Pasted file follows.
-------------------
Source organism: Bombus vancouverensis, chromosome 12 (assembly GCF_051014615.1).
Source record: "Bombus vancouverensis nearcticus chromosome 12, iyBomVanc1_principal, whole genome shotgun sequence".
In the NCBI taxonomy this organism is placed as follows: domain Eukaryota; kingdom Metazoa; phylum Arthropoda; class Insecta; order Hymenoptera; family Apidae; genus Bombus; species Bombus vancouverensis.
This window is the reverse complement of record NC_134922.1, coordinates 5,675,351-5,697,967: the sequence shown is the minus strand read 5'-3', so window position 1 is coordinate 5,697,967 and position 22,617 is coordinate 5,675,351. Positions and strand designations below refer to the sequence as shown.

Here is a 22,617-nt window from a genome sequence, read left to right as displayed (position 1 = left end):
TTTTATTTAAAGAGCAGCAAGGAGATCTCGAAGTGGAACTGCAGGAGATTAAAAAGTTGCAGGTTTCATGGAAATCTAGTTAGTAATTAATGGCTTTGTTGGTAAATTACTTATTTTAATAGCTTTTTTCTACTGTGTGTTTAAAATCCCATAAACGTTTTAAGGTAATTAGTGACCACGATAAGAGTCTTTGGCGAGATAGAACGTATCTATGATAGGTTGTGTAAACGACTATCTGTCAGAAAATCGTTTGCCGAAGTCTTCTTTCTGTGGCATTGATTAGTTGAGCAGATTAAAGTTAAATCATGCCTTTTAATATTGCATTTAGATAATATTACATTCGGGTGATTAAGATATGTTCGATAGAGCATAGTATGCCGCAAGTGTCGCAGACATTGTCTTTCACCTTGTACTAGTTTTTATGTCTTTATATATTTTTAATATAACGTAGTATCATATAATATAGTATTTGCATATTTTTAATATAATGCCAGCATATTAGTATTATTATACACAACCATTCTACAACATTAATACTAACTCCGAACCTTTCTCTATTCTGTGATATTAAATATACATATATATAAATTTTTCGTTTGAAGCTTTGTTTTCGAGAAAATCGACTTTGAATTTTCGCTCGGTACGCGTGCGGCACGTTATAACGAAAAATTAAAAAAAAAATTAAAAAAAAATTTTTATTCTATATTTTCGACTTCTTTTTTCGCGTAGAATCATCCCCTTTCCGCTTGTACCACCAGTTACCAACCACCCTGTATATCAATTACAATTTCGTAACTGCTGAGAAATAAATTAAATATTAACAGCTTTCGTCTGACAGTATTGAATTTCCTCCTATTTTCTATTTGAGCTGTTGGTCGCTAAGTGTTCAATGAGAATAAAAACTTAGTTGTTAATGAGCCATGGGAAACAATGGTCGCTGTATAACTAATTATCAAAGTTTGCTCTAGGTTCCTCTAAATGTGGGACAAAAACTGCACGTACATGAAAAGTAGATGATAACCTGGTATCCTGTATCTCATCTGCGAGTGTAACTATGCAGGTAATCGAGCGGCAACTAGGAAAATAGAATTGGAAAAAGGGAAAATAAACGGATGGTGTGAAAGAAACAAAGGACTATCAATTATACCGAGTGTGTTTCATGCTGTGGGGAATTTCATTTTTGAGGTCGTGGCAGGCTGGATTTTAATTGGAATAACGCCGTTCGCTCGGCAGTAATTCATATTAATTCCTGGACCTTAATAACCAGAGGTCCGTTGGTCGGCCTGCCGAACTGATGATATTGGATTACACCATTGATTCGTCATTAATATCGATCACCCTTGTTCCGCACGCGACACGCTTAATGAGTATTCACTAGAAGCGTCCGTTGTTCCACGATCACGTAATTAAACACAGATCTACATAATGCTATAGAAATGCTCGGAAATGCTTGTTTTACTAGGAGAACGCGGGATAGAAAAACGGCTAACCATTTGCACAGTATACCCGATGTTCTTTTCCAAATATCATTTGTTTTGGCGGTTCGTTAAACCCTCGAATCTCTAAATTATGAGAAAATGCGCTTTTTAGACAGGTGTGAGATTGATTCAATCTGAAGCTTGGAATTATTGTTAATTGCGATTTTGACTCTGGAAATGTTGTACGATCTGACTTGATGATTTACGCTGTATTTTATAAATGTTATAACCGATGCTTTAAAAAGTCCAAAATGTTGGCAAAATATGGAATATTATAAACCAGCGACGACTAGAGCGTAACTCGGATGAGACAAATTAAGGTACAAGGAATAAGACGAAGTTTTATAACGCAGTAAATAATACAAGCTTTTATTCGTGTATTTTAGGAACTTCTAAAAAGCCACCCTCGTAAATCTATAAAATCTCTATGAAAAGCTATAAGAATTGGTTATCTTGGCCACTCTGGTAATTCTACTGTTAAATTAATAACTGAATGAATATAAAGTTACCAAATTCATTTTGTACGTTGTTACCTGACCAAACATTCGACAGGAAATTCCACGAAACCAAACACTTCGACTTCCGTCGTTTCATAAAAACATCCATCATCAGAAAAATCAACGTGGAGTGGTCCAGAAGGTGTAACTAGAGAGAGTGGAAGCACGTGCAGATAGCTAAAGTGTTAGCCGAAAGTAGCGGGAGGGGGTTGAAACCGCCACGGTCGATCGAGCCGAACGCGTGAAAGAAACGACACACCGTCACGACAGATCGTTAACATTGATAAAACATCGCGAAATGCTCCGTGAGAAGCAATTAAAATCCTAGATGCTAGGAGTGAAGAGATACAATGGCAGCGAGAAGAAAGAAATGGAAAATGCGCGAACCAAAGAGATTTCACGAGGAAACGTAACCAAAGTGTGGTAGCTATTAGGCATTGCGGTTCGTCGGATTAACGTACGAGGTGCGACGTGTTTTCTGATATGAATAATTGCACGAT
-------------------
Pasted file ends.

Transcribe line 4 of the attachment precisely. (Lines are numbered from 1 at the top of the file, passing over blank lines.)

This window is the reverse complement of record NC_134922.1, coordinates 5,675,351-5,697,967: the sequence shown is the minus strand read 5'-3', so window position 1 is coordinate 5,697,967 and position 22,617 is coordinate 5,675,351. Positions and strand designations below refer to the sequence as shown.